Will Cable TV’s Heart Ever Beat Again?
Cable TV is dead. Subscribers to cable television has fallen consistently ever since the first full year decline in 2013. In the same period, Netflix has nearly doubled it’s number of subscribers. People watch less on their TV and more on their mobile devices.
What could change this? Is Cable TV worth trying to save?
“Survey Confirms Everyone Still Hates Cable Companies” — actual headline
In the lighting fast age of digital evolution, your television is probably the oldest piece of technology you own. It’s well known in the industry that consumers usually replace their TV roughly every 5 years. This creates a problem, older TV’s aren’t providing their viewers with enough features to keep them interested. What do you mean??? The latest Samsung TV has a 4K Curved OLED HDR Quantum Dot Display! It looks amazing!
Your television provider doesn’t put out anything in 4K, or HDR, or use any of the fancy features your new TV includes. Channels haven’t started broadcasting in 4K and Comcast doesn’t seem to have a problem with it. Comcast’s technology can’t support 4K and can barely support true HD.
“Viewers want more HD channels at a time when many cable and satellite providers are at the limits of their capacity,” — Jim Willcox, a technology editor for Consumer Reports
Comcast, or really any IPs, feel need to upgrade their equipment to fill the needs of their customers. Their customers have proven that they are just fine paying for their compressed video streams. While customers seek the highest quality picture while purchasing their TVs, they don’t have the opportunity to shop television providers.
Netflix has been able to provide customers with cutting edge features such as original shows streamed in 4K resolution and is now supporting HDR TVs. Netflix has created a complete contrast to Comcast’s lackluster innovation in the living room.
“Comcast has said very little officially on its plan(to add 4K Support),” — HD Guru
“Netflix will add HDR support for a dozen shows and movies in 2016” — The Verge
Cable television hasn’t innovated in years, just recently Comcast finally updated their set-top boxes and created the X1 platform, which still doesn’t meet the needs of a consumer in 2016. Your cable box doesn’t know you like Netflix does, your cable box doesn’t elevate your viewing experience. You’ve been watching essentially the same compressed HD quality for the better part of the last 5 years, and you still might not be watching full HD programing.
So why would viewership increase because of 4K?
4K creates such an immersive experience in the home that can only be provided on large television sets. It doesn’t matter how many pixels we can fit in the next smartphone, we can’t really tell the difference and it doesn’t change the fundamental experience. 4K will create a reason to center around the television set. And with other advancements in picture quality with HDR and OLED screens, the viewing experience will only get better.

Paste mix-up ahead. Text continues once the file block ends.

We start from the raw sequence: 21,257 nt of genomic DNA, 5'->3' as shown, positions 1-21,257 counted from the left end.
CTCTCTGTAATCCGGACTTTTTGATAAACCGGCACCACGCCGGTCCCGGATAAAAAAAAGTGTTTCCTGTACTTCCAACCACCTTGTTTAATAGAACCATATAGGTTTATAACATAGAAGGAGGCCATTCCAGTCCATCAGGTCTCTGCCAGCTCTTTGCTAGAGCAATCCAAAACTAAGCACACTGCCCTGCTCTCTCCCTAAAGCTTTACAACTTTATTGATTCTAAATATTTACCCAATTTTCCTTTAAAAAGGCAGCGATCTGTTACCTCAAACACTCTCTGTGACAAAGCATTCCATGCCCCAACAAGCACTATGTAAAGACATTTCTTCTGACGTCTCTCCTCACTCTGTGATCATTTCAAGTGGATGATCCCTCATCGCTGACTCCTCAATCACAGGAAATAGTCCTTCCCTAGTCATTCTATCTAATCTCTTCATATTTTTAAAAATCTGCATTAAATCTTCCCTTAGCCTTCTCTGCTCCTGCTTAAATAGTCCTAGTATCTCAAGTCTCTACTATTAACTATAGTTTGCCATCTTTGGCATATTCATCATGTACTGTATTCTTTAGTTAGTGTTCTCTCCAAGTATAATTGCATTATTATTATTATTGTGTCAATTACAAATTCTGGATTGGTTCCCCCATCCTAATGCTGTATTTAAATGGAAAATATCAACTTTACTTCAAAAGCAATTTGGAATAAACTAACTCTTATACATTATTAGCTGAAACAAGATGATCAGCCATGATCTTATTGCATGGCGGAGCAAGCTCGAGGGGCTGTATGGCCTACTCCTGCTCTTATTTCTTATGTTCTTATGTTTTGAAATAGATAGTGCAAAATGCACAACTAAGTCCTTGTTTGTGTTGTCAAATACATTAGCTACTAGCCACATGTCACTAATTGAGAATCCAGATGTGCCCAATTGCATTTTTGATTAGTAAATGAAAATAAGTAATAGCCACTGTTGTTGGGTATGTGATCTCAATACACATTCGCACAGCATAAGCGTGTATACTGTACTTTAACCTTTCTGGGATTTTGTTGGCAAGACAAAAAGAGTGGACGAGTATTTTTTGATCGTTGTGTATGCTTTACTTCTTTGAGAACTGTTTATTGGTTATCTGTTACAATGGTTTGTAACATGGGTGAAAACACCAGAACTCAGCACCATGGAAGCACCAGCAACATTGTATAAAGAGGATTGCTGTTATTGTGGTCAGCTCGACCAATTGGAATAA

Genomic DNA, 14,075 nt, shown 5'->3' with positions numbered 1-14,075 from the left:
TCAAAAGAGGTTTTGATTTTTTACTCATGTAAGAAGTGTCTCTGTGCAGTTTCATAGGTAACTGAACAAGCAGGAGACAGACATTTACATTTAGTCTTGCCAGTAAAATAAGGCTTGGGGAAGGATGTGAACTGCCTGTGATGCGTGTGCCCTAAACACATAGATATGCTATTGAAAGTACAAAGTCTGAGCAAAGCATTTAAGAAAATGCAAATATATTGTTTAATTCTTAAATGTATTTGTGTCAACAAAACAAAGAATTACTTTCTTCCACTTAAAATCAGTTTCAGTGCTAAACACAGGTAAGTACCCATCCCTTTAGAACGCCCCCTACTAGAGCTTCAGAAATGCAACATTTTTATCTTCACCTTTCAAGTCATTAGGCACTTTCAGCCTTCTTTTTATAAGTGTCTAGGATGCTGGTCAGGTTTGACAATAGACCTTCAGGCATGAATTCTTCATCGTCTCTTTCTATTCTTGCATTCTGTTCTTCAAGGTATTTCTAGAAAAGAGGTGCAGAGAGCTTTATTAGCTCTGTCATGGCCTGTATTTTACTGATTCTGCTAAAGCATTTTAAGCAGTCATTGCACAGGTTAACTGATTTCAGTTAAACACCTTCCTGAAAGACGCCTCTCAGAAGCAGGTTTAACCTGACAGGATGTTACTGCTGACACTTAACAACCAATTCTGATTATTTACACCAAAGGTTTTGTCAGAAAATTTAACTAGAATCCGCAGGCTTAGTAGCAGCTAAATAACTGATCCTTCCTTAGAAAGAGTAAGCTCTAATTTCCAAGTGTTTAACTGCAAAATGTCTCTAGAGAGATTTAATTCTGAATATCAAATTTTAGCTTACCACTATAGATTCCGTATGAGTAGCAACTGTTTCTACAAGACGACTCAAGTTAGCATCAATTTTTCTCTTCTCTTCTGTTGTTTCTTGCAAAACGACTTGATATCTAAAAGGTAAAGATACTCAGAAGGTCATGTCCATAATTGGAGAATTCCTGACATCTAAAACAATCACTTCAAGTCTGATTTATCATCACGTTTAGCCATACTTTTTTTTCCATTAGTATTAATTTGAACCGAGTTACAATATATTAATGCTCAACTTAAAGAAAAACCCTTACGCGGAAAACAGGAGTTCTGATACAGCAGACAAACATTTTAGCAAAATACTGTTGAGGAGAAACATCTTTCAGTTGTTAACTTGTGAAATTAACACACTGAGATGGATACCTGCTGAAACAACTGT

What is the wait? When is 4K content coming? Currently we don’t have any set dates on the launch of 4K content being broadcast. Cable providers aren’t demanding it of broadcasters, creating virtually no reason to expedite the process. Once the first broadcast comes across in 4K, consumers’ demand for 4K content will be catapulted.
The only TV provider that is currently 4K ready on both in your living room and on a distribution level is the newcomer cable provider Layer3 TV. DirecTV and Dish are both shipping 4K ready set-top boxes, but lack the capability to transmit in 4K (DirecTV did a limited launch of 4K with the Masters Tournament earlier this year). Comcast, the largest provider of “pay tv” in the US, is far behind in being able to distribute 4K content. Comcast would need to fundamentally change the way it delivers video content to customers, something that hasn’t been done before. 4K poses a much larger leap for traditional cable providers than HD distribution proved earlier this decade.
Cable providers need to pro-active in pursuing 4K content. Layer3 TV is one of the first providers to put “4K ready” as one of its main selling points. The upstart cable company may bring the innovation needed to industry with it’s “True HD” transmissions and innovative “Netflix like” user experience.
While the only way you can currently watch a majority of 4K content is through OTT (over-the-top content) such as Netflix and Amazon Prime Video, 4K broadcast content may bring your focus back to cable providers. Once the first major sport begins to be broadcasted in 4K nationally, America will be hooked. 4K content may be the jolt of energy that can bring back cable TV.